- HP in the printers (they didn’t want to be another company in the copier category).
- Bose (music system with fidelity and professional-aura like sound).
- In fact, you can notice the same trend in the software or game industry. Temple Run vs. Subway Surfers.
- Google could have made another office suite for the desktop. But they made the office suite that works in the cloud. – There was no crunch on CRM apps before Salesforce. But Salesforce didn’t pitch itself another CRM software, but the first truly cloud-based CRM software / always online CRM software. – There were several marketing automation softwares out there before Hubspot. And when Hubspot was launched, it pitched itself as an inbound marketing software. A whole new category.
So, the point to understand over here is, if you are not the first company in the category, just create a new category for the product. And most importantly, ensure your messaging for the targeted audience brings it forth.
Now, how do you translate this into what we do?
This financial year, I’m expecting a lot of our clients to budget 10–20% of their marketing budgets towards paid marketing. So, the first thing we need to understand is, if you go For Display Ads (banner / Google Display Network), go for establishing the product as the first in a particular category.
And if the client is not the first company in their category, no worries, just create a category. But do not keep the focus of display ads on the sales pitch / highlighting benefits. That’s one mistake that I see a lot of brands out there making.
In fact, Display ads are one of the most misused ads formats on the internet (wasted spends as well as higher opportunity costs) and a lot has been left to be explored in regards to them. Display Ads are an amazing opportunity to nail the following:
- Establish the product/ website/e-commerce store as a leader in the category.
- Consistently convey the message to the targeted audience leading to a higher brand recall.
If you do this, you will notice that Display ads perform the best for building brand equity and awareness with bare minimum budgets. And needless to say, it will positively impact your content and social media metrics too.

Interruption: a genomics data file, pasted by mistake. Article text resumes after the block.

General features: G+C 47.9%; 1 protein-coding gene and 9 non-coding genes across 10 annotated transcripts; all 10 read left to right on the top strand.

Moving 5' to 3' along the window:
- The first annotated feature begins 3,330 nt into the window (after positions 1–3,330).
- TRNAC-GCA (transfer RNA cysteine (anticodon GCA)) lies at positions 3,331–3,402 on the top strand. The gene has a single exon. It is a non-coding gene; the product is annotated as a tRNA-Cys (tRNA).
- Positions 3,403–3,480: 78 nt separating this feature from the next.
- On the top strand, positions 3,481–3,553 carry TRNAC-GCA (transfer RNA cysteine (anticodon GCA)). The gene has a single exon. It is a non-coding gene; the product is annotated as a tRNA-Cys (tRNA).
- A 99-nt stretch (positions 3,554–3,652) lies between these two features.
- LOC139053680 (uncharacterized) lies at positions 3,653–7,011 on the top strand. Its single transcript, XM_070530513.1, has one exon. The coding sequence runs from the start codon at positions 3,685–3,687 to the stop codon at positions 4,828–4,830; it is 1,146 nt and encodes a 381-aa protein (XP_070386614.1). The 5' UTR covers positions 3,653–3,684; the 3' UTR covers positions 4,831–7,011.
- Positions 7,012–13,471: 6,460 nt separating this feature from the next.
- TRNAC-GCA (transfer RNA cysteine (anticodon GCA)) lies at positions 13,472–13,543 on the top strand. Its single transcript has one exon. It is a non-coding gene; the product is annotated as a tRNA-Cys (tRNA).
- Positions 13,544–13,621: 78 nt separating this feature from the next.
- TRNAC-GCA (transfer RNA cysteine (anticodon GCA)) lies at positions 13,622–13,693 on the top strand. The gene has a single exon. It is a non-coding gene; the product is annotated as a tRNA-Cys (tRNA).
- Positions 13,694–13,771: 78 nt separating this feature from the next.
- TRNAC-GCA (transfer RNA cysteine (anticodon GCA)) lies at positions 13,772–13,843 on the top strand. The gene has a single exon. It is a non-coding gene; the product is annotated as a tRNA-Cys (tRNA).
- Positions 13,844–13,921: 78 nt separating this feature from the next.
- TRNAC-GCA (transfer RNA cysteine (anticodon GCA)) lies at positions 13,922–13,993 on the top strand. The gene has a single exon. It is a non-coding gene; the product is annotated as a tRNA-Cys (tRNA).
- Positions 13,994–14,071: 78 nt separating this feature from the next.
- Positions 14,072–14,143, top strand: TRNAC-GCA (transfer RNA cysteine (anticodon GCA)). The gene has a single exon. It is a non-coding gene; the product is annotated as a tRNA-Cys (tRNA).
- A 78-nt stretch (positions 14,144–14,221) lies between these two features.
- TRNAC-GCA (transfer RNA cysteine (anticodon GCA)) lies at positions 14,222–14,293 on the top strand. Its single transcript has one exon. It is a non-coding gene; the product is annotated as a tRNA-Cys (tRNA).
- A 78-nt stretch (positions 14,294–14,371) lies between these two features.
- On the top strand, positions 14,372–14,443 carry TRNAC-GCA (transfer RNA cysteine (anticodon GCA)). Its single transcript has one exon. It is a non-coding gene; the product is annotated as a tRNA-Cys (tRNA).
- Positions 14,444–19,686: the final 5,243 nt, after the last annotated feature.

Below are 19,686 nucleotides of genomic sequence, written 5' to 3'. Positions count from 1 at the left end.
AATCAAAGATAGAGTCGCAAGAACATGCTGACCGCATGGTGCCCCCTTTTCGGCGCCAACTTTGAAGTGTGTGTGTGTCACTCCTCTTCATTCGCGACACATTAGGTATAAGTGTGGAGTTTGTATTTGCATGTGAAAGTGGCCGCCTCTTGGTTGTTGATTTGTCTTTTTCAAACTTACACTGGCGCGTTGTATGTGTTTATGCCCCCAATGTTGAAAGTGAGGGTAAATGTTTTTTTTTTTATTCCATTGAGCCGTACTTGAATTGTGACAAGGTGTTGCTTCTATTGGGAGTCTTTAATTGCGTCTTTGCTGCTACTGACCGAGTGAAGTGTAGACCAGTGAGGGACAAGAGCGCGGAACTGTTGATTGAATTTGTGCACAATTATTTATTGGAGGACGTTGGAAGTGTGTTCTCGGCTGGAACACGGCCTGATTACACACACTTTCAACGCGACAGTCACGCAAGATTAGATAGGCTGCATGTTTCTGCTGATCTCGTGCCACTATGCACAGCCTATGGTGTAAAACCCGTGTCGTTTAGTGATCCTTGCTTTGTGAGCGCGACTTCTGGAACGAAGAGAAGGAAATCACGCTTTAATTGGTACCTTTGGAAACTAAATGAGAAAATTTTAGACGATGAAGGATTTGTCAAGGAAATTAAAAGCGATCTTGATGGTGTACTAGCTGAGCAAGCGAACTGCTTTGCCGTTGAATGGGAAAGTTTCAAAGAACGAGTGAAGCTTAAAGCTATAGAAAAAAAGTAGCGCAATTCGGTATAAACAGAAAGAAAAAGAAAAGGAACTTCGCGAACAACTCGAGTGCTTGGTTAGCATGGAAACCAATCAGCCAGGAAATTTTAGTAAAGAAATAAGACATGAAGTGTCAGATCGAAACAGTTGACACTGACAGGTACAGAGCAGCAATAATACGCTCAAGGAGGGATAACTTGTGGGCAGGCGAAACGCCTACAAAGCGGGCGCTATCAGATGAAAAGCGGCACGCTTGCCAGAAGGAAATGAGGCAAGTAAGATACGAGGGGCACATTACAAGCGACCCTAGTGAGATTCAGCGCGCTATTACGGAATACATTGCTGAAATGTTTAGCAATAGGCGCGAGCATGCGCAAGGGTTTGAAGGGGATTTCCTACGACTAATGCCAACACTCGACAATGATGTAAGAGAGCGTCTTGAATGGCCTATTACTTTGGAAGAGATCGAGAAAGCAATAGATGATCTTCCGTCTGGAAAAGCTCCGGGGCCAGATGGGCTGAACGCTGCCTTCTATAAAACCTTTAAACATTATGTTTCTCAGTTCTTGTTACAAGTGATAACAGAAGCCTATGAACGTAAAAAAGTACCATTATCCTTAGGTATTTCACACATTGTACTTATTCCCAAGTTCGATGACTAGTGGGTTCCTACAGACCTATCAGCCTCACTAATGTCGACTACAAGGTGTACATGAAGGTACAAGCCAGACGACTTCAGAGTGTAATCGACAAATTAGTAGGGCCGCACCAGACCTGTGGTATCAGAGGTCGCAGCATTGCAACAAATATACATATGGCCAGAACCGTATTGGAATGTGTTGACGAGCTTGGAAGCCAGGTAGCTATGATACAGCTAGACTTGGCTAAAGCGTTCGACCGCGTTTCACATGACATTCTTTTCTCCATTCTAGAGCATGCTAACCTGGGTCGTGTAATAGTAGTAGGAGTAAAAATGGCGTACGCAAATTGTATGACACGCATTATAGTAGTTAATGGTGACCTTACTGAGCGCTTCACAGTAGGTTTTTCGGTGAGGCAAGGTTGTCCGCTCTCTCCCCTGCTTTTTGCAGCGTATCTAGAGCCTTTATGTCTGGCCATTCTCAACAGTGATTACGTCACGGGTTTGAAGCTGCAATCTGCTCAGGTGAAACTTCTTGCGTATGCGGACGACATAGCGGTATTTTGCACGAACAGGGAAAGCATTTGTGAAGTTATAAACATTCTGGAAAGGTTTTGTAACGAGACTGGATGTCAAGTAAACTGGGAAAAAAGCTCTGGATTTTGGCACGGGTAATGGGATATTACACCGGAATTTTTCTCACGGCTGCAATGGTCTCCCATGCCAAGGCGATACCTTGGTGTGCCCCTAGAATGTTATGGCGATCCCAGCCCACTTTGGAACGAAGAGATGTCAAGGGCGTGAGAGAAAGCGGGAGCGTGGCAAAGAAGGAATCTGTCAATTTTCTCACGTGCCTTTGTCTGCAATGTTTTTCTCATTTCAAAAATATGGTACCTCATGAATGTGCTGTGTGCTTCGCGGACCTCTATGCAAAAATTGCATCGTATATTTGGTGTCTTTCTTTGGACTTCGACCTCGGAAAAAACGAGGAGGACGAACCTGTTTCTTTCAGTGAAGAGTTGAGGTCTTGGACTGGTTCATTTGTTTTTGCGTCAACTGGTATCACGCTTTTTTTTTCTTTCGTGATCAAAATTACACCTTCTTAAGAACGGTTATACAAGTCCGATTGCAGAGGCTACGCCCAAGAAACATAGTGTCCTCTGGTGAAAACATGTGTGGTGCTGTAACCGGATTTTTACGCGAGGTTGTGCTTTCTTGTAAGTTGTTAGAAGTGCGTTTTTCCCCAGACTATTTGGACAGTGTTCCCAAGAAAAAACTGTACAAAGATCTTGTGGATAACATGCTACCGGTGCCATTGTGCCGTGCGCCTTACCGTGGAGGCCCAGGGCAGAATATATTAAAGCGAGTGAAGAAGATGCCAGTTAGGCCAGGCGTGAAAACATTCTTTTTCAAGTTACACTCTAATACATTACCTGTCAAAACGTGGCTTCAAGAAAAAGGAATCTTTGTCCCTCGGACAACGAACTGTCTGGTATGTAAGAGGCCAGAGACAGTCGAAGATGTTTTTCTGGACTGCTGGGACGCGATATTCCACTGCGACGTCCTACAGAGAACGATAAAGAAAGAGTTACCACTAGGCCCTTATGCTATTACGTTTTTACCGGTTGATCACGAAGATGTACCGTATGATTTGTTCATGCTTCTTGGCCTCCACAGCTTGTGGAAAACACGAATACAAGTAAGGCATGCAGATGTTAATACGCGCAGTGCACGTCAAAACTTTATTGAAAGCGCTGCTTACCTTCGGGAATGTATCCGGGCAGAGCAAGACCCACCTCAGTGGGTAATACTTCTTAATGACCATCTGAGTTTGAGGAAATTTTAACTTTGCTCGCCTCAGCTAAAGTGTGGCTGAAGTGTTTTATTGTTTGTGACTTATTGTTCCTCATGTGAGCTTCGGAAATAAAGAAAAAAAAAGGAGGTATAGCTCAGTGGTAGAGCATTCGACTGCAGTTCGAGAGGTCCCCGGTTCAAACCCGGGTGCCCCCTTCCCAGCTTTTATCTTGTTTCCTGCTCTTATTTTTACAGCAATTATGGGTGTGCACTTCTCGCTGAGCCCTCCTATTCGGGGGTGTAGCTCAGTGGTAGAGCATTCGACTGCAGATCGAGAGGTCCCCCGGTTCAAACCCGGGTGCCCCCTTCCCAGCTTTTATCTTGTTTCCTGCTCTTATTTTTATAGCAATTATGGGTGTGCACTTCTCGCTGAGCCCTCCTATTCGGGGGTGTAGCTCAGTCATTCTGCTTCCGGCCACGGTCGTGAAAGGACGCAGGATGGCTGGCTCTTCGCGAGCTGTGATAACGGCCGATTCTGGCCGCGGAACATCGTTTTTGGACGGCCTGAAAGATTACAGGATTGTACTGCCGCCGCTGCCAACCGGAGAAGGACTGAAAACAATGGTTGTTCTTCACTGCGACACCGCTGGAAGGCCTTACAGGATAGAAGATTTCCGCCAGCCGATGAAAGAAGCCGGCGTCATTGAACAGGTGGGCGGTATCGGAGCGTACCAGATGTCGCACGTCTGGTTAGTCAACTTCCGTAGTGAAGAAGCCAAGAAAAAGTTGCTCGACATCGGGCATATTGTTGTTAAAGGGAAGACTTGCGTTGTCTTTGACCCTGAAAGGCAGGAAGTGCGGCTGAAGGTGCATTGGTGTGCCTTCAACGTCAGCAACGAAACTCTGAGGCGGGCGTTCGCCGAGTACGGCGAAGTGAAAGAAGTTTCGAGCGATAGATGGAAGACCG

When it comes to developing content, the moment a piece of content (no matter what form it is in, content, listicle, infographics, deck, etc.) is consistently able to communicate that the product is the leader in that specific category, the content will lead to higher loyalty and engagement.
Because, right in their minds, you have a created place for a new category and your product. Now, compare this with when you are competing with some other brand within the same category. Your job then shifts to telling the consumer why your product is better than that of the competitors. From the positioning perspective, you have to change the mindset of the consumer and his / her focus from the competitor’s product to your product. And in my experience, that’s an uphill battle. Which means you will have to allocate higher budgets and resources risking the RoI metrics.
The same holds true for all your social media marketing activities.
Approach 2: Engagement Alone Won’t Guarantee Conversions
I realise that for all these years, we content marketers were wrong. We were chasing a metric that we considered is alone the mainstay for conversions, increasing the sales and attaining the hockey-stick RoI. And you know what’s that metric?
I think it’s a big mistake to consider engagement alone to be the only metric a business should consider. Now for the sake of iteration, let me mention – how do you define engagement? An instance of engagement can be anything – right from a visitor leaving a comment on your site, getting a visitor to leave his / her email ID with you, your fans
Now, here’s the fallacy. Engagement does not mean people trust your brand. It does not mean that just because you have a better engagement than your competitor, you will land a higher leads-to-conversions ratio. Also, riding alone on engagement wave is a risky proposition. Your competitor can easily replicate it. Hell yes, because it’s not very difficult to build engagement. The blueprint for it is quite simple if you ask me: